Dan had positioned it very well. It would control the road.

In better news!! My boys would manage to take out Dan's 20L Flak Wagon! Woohooo!!!

 I tried pushing ahead despite the 20L fire, which had caught me off guard. Both Dan and I had broken squads, but at this point in the game, I still felt pretty good that I was about to push through the German defenses.

I had foolishly underestimated the resolve of Dan's 4-4-7. The grenadiers of the 25th were going to be very stubborn Swabians.

 Oh yeah...the dice would be heard from in this game. Dan had managed a couple of nice snake eyes, one of which KIA'd  a 6-6-6, but I would do the most damage to myself. A normal morale check on my 9-2...oh look BOXCARS! He would wound and guess what...he would not rally for the rest of the game. It was the decisive blow to my efforts in the center. Dan's LMG's and MMG were lacing the area with fire and I was collapsing.

 Going into Turn 4, Dan's line was completely intact. I had knocked out his flak-wagon and KIA'd h is 20L AA gun crew, but his stubborn grenadiers were not yielding any ground. Meanwhile my boys were firing without any effect from the rail line embankment. I had made a terrible mistake of not moving those men up close. Americans are tough to stop on the advance. A cardinal ASL error...keep moving...and I didn't.

"Hey...are you fellas actually hitting anything...cause it sure doesn't seem like it..." 9-2 refused to rally. His recent brush was death had left him quite distraught and my boys on the hill were being kept DM by persistent German fire.

"Sarge...things are not looking so good down there. We haven't event gotten past that German wire and we only have one movement turn left."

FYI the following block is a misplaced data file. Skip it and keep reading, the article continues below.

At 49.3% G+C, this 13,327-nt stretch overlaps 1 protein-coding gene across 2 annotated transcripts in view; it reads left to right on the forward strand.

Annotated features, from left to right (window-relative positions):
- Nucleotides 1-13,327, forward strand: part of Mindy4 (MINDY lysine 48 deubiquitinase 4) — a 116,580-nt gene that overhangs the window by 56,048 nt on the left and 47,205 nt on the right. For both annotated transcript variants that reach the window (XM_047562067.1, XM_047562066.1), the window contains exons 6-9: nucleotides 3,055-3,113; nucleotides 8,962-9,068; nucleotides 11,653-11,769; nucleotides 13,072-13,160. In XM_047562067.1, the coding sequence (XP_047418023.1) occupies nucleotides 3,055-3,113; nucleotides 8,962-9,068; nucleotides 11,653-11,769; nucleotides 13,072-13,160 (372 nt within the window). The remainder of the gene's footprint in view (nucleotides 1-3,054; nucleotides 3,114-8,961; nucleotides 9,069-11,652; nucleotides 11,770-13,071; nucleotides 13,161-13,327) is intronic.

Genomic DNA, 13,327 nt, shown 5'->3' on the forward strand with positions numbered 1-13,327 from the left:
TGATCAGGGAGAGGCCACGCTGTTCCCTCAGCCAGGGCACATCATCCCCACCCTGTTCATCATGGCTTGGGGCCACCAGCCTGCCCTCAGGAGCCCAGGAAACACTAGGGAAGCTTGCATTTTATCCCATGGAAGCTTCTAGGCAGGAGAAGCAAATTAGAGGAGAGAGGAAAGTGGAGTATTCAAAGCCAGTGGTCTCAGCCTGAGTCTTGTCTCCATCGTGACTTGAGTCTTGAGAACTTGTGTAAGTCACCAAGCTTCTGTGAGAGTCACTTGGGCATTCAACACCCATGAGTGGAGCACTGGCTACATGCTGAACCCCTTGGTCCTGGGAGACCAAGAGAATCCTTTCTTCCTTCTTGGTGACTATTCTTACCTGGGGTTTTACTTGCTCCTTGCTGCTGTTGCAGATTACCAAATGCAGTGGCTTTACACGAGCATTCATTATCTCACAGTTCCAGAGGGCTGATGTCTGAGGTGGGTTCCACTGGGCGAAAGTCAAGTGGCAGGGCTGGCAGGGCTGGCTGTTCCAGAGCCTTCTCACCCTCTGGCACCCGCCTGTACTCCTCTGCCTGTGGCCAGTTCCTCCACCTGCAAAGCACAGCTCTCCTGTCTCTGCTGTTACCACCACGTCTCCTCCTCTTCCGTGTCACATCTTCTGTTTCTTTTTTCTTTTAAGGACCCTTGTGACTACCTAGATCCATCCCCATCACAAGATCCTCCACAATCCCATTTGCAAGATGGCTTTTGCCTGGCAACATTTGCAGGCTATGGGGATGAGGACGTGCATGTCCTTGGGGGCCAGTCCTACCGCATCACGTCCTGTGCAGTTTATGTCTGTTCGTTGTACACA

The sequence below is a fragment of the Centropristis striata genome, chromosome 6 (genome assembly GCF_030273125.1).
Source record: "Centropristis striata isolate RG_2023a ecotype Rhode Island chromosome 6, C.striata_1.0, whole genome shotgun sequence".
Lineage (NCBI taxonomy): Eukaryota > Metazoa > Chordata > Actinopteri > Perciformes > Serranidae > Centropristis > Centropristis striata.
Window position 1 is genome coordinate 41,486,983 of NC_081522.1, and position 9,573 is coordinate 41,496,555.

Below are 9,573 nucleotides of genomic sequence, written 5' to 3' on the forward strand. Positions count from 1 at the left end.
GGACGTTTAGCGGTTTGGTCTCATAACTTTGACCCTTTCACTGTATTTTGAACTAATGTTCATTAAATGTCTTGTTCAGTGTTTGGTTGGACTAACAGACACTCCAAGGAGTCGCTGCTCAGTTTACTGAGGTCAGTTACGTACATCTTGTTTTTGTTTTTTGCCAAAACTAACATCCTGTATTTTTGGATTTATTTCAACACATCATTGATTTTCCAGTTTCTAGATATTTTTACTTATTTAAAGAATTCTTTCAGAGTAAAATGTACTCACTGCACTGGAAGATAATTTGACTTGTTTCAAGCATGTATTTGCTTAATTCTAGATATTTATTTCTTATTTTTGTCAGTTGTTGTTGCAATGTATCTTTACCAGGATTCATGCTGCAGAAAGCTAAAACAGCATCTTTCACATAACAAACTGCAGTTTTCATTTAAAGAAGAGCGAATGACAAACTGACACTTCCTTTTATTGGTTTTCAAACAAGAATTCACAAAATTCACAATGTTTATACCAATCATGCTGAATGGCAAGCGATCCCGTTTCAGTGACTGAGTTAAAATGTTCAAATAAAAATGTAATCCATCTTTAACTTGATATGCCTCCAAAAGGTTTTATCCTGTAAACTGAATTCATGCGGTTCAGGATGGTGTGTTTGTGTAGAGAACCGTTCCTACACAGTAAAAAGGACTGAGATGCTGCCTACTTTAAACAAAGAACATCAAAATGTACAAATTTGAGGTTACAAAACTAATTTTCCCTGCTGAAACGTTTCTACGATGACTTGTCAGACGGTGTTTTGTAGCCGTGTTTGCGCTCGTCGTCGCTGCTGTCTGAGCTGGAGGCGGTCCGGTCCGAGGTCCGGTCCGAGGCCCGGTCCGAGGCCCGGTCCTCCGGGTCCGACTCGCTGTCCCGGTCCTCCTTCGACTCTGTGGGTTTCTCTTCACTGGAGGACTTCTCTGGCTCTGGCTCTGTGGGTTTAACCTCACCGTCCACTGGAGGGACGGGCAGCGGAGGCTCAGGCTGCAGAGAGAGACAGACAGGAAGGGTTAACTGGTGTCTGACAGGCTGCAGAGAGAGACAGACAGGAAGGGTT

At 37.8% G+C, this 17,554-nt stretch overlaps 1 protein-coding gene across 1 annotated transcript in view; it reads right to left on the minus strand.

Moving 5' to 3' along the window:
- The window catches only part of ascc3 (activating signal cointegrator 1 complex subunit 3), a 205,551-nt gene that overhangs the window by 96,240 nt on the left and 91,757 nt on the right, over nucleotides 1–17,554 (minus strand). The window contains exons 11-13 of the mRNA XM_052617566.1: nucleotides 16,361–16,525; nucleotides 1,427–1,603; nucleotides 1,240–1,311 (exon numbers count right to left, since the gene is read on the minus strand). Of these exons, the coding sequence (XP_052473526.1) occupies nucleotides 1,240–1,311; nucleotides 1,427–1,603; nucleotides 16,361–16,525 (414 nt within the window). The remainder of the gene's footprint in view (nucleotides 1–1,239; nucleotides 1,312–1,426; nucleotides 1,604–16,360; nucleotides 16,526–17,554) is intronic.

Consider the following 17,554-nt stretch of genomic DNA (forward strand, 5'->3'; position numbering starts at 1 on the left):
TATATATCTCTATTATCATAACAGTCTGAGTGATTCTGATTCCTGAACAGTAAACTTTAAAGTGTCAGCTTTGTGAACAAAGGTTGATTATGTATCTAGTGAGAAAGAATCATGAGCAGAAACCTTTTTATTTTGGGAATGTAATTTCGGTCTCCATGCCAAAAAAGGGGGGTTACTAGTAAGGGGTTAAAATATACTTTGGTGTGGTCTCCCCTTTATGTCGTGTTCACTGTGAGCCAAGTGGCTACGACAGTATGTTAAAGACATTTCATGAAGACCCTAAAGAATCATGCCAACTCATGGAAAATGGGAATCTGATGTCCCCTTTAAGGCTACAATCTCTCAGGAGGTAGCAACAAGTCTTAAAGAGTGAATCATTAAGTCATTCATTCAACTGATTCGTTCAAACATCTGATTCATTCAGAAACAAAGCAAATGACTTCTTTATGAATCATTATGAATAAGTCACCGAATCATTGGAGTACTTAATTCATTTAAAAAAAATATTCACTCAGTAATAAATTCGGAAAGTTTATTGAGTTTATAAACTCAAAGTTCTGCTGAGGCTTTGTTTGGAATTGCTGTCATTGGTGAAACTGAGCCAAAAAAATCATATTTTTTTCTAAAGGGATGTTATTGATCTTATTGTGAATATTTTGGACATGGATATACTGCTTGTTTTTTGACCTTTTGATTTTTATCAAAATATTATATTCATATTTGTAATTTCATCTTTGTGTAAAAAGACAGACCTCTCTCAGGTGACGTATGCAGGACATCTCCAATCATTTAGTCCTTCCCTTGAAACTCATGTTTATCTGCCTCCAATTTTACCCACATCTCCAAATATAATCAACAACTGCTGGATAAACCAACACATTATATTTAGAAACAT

I made one last attempt to move forward...but got knocked back. I had to face reality. I had not moved fast enough and the clock had run out on me. Too much Prep Fire from the embankment had stalled my attack for no result. Dan's wire was perfectly placed and slowed me down in the village. My 9-2's failure to rally left all his brokies unavailable to support my center attack. Dan's flanks were too well protected, so I could not find an opening to get around him. In was time for me to offer the concession...

Actually no...I just say...I concede and move on...a speech seems a bit much for a 5 turn scenario...but perhaps for a CG...that might require a speech!!!

A last look a the battlefield. Dan had schooled me on my own scenario!!! But honestly, I thought his defense was really well done. So congrats Dan on a nice victory. German losses were slight and the initial German line was pretty much still intact at game end. I struggled to get close to Dan boys, which is where the Americans can be very dangerous. My failure to close the gap contributed greatly to my loss. 

Dan's grenadiers had won the day and could relax and enjoy some hot Maultaschen.

And now for Dan's Post-Game Commentary:

The Americans came across on a broad front and the Germans managed to hold...barely.  The key moment was a morale check for the American 9-2 where they rolled a 12.  The 9-2 wounded and failed to rally for the next movement.  The Americans lost movement and some very hard hitting fire base leadership.  With this loss of time the American attack ran out of steam and could not take the buildings.  This is a fun scenario and a good design.  It usually has a clear winner at the end.  A good scenario to play with your friends.

That's a wrap on this week's game. Dan and I will be back next Saturday for a playing of ASL Scenario 133 Block Busting in Bokruisk. 

See ya then!